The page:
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GRE Introduction

Exam Format:

Something Old, Something New, Something Borrowed, Something Blue


The Format – An Overview – Something New

The new GRE will have:

Two 40 Minute Verbal Sections – approximately 28 questions per section

Two 40 Minute Quantitative Sections – approximately 25 questions per section

Two 30 Minute Writing Exercises – One requiring the analysis of an issue and the other requiring the analysis of a an argument

The Number Of Multiple Choice Answer Choices – Something New

Every section of the GRE has always had the same number of answer choices (either four or five). On the new GRE:

1. Different questions may have different numbers of answer choices;

2. There may be more than one acceptable answer choice for any question. (See the discussion of the question types below.)

The Scoring Scale – Something New Or Something Borrowed?

The GRE has always been scored on a scale of 200 – 800. The new GRE Verbal and Quantitative will be reported on a scale of 40 to 50 points ranging from approximately 120 – 179. (The exact scale will be announced closer to the implementation of the test). This is exactly like the LSAT which:

- began with a 200 – 800 scale
- changed to a 10 - 48 scale
- and then changed to a 120 – 180 scale.

The Writing exercises will continue to be scored on the current 6 point scale.

The Question Types – An Overview

The following comments are based on these questions. Obviously there is strong potential for more and better question types to be included in October 2006.

Note how all of these question types are aimed at testing “reading and reasoning in context”.

GRE - Verbal Question Types

The Verbal Section contains a minimum of:

Reading Comprehension – Something Old And Something New

These appear to be similar to the existing Reading Comprehension questions. GRE has indicated that they want “More text based materials, such as reading passages”, and “A broader section of reading passages”. “This is Something Old”.

Reading Comprehension will have a new twist. These include at least:

  • question types that require the selection of more than one choice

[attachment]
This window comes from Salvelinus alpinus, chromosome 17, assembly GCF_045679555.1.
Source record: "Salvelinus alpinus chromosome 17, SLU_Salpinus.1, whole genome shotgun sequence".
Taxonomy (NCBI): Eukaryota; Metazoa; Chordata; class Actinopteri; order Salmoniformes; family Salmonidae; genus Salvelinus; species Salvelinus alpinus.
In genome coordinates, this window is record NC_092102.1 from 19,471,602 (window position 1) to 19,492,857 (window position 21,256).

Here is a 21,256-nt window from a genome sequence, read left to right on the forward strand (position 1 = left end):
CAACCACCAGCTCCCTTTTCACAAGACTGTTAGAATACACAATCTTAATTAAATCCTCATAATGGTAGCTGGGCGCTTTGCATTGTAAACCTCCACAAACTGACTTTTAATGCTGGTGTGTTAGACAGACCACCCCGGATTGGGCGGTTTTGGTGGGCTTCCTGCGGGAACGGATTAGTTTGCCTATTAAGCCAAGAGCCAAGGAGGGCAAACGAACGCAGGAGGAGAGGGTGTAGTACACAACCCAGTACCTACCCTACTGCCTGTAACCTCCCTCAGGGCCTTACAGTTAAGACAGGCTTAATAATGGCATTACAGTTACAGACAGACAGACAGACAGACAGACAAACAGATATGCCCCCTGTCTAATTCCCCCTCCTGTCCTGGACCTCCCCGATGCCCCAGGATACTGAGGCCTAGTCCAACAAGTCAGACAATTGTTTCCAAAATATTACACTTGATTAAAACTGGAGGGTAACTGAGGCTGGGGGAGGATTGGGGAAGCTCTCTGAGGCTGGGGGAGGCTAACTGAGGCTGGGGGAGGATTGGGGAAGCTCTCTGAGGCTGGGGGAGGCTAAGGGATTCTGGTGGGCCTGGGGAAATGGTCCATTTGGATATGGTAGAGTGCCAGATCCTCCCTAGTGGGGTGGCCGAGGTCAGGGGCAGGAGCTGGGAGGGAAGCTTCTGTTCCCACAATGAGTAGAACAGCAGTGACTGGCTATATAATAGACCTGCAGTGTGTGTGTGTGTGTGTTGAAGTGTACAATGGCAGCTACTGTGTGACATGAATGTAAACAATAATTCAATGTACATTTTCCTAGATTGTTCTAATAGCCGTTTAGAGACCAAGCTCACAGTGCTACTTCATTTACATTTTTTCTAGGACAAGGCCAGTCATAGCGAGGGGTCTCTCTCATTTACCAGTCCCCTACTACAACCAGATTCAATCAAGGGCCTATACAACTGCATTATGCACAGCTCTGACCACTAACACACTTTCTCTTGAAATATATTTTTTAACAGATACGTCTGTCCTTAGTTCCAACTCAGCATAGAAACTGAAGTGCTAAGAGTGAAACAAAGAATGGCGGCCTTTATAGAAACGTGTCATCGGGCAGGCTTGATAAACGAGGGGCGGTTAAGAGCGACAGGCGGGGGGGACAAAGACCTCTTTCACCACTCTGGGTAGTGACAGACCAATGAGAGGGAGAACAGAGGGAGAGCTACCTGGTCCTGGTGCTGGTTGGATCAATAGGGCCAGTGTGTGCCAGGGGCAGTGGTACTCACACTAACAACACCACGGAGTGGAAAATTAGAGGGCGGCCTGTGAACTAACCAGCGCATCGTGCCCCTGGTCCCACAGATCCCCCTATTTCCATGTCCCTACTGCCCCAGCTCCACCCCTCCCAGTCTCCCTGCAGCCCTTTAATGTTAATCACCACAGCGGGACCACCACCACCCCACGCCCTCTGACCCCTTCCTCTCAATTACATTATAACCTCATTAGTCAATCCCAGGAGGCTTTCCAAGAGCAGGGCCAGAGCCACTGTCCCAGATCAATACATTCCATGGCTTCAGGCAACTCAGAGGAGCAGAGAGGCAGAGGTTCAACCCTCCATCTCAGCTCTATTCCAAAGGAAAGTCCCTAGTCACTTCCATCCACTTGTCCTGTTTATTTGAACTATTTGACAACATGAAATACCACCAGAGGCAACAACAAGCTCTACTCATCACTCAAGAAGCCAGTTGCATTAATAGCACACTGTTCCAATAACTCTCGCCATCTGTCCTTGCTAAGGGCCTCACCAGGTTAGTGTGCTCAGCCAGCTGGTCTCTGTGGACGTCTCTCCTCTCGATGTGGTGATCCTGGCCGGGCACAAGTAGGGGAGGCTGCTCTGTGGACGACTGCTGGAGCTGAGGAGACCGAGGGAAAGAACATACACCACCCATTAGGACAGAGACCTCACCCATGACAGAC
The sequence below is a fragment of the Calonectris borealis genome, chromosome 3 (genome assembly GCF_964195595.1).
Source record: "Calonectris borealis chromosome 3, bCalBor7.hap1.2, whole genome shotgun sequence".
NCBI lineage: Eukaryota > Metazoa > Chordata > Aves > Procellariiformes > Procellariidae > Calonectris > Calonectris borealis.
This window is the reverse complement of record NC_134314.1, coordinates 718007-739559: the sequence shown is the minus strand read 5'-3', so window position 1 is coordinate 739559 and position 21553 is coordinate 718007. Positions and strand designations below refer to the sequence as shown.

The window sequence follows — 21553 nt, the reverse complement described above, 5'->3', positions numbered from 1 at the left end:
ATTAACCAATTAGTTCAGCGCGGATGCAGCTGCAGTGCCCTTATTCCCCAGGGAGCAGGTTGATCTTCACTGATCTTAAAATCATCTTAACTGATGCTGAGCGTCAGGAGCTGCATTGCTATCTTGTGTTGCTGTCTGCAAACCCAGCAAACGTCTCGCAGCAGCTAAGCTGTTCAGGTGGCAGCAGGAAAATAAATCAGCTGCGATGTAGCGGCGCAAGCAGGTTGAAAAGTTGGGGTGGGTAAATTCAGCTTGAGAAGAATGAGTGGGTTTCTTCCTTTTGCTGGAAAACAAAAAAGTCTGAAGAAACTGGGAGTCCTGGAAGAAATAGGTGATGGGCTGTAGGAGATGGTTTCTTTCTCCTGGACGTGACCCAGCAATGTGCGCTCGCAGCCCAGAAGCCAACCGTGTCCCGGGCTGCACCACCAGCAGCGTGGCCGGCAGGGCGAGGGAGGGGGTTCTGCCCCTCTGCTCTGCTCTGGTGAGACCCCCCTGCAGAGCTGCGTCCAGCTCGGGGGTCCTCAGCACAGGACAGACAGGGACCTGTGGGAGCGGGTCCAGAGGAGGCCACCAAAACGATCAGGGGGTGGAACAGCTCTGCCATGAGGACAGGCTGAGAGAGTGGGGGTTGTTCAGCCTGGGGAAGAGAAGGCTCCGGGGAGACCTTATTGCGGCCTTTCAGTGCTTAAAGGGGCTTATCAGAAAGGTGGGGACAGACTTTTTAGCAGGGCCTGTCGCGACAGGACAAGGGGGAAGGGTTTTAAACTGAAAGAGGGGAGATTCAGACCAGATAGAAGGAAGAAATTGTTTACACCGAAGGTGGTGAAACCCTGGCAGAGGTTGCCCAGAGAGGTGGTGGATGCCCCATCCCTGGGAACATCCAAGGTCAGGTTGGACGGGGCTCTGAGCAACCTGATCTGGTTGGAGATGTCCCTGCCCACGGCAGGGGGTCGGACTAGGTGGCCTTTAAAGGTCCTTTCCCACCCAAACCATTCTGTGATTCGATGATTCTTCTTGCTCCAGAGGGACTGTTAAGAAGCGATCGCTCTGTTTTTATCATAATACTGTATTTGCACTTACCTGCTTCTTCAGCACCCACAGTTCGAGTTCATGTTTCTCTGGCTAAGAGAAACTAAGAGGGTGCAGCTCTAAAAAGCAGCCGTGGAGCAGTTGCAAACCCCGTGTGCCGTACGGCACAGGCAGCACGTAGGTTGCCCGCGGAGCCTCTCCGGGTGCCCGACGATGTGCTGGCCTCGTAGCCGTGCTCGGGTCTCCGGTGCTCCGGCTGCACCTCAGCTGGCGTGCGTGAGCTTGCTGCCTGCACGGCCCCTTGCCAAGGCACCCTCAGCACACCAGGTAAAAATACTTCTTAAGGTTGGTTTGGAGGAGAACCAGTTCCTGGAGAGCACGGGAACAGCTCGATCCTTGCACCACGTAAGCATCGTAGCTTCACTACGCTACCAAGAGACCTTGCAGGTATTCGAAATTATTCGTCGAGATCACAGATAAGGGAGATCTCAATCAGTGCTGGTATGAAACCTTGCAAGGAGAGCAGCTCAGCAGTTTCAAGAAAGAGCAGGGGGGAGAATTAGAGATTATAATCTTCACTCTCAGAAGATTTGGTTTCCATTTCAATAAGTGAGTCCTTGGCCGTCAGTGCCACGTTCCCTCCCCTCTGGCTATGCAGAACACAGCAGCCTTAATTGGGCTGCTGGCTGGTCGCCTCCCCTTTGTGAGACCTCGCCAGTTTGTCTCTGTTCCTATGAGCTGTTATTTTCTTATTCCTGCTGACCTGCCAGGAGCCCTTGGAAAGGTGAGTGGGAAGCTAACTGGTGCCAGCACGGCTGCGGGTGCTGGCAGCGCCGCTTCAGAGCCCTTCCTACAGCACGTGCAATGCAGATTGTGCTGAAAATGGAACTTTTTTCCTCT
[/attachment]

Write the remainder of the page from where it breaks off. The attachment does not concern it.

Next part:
• questions that require the identification of a specific part of the passage and then clicking on that part of the passage.

In these respects, the Reading Comprehension section is moving away from traditional one answer multiple choice.

Arguments – Something Old And Something Borrowed

The GRE used to have an analytical section that contained arguments. This section is currently part of the GMAT. By including arguments, GRE is reviving something old and possibly borrowing from the GMAT.

Sentence Completions – Something Old

These questions require the test taker to select the one choice that best completes the sentence or passage. It appears to be similar (if not the same as) a current GRE question type.

Sentence Completions – Something New

These questions require the test taker to select ALL the choices that complete the sentence or passage. In other words, more than one choice will answer the question. This is a new development which clearly moves the GRE away from single answer multiple choice.

GRE Quantitative Question Types

An Onscreen Calculator – Something New

This is an interesting development. Will this make much of a difference in the testing experience? I doubt it.

The Quantitative Section contains a minimum of:

Quantitative Comparisons – Something Old

This is a good question type and should be retained. It allows people to think comparatively and gives a slight advantage to those who have difficulty making calculations.

Multiple Choice Problem Solving :

Single Answer Multiple Choice – Something Old
Multiple Answer Multiple Choice – Something New

This has been part of the GRE since its inception. A question is followed by a number of answer choices (up until now it has been 5 choices, but 5 choices is not a requirement). The job of the test taker is to identify the choice or choices that is/are the answer. Single answer multiple choice is susceptible to approaches like:

- back solving
- answer elimination
- answer ranging.


Non-Multiple Choice Problem Solving – Something New

This makes use of the capability of computers to deliver different kinds of test questions on the same test. The idea is that a question is asked, the test taker must determine (as opposed to recognize) the answer and fill the answer into a designated space. I predict this will be harder than traditional multiple choice.

Graphs And Charts – Something Old With A Possible New Twist

Graphs and charts have always been part of the GRE. They provide excellent “real word stimulus”. As such they are very good for testing reading and reasoning skills in context.

I predict that these questions will combine all of:

- single answer multiple choice
- multiple answer multiple choice, and
- non-multiple choice based questions.

Analytical Writing Question Types

There will be two questions. One will require the analysis of an issue. The other will require an analysis of an argument. By changing this section to two 30 minute essays, GRE has adopted the same format as the GMAT AWA. In this sense it is something borrowed.

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